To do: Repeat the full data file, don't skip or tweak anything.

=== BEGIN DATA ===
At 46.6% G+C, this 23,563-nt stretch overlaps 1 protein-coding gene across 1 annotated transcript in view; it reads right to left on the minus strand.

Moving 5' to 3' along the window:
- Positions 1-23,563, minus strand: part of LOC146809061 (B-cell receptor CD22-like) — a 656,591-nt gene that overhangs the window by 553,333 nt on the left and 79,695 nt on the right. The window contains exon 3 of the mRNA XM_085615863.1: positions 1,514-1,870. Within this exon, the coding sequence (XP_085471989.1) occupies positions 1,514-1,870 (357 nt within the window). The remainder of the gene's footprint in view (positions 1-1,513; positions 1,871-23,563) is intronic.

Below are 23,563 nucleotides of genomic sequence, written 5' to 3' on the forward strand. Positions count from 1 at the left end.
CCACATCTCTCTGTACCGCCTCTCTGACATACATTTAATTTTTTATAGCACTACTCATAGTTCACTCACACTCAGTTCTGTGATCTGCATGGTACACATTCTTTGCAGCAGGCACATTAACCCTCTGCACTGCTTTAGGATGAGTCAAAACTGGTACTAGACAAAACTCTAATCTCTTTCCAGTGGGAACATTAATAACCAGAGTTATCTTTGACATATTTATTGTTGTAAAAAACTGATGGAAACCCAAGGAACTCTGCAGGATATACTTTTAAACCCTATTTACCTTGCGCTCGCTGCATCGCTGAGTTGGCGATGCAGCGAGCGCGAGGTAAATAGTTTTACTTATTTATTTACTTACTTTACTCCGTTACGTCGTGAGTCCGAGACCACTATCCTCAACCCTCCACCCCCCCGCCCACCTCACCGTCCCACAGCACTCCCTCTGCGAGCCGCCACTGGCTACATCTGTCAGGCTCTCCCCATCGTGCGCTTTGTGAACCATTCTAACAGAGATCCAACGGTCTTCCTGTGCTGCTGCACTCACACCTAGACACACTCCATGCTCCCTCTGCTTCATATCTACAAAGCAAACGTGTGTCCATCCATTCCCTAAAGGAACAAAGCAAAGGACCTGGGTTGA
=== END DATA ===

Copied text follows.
At 46.6% G+C, this 23,563-nt stretch overlaps 1 protein-coding gene across 1 annotated transcript in view; it reads right to left on the minus strand.

Moving 5' to 3' along the window:
- Positions 1-23,563, minus strand: part of LOC146809061 (B-cell receptor CD22-like) — a 656,591-nt gene that overhangs the window by 553,333 nt on the left and 79,695 nt on the right. The window contains exon 3 of the mRNA XM_085615863.1: positions 1,514-1,870. Within this exon, the coding sequence (XP_085471989.1) occupies positions 1,514-1,870 (357 nt within the window). The remainder of the gene's footprint in view (positions 1-1,513; positions 1,871-23,563) is intronic.

Below are 23,563 nucleotides of genomic sequence, written 5' to 3' on the forward strand. Positions count from 1 at the left end.
CCACATCTCTCTGTACCGCCTCTCTGACATACATTTAATTTTTTATAGCACTACTCATAGTTCACTCACACTCAGTTCTGTGATCTGCATGGTACACATTCTTTGCAGCAGGCACATTAACCCTCTGCACTGCTTTAGGATGAGTCAAAACTGGTACTAGACAAAACTCTAATCTCTTTCCAGTGGGAACATTAATAACCAGAGTTATCTTTGACATATTTATTGTTGTAAAAAACTGATGGAAACCCAAGGAACTCTGCAGGATATACTTTTAAACCCTATTTACCTTGCGCTCGCTGCATCGCTGAGTTGGCGATGCAGCGAGCGCGAGGTAAATAGTTTTACTTATTTATTTACTTACTTTACTCCGTTACGTCGTGAGTCCGAGACCACTATCCTCAACCCTCCACCCCCCCGCCCACCTCACCGTCCCACAGCACTCCCTCTGCGAGCCGCCACTGGCTACATCTGTCAGGCTCTCCCCATCGTGCGCTTTGTGAACCATTCTAACAGAGATCCAACGGTCTTCCTGTGCTGCTGCACTCACACCTAGACACACTCCATGCTCCCTCTGCTTCATATCTACAAAGCAAACGTGTGTCCATCCATTCCCTAAAGGAACAAAGCAAAGGACCTGGGTTGA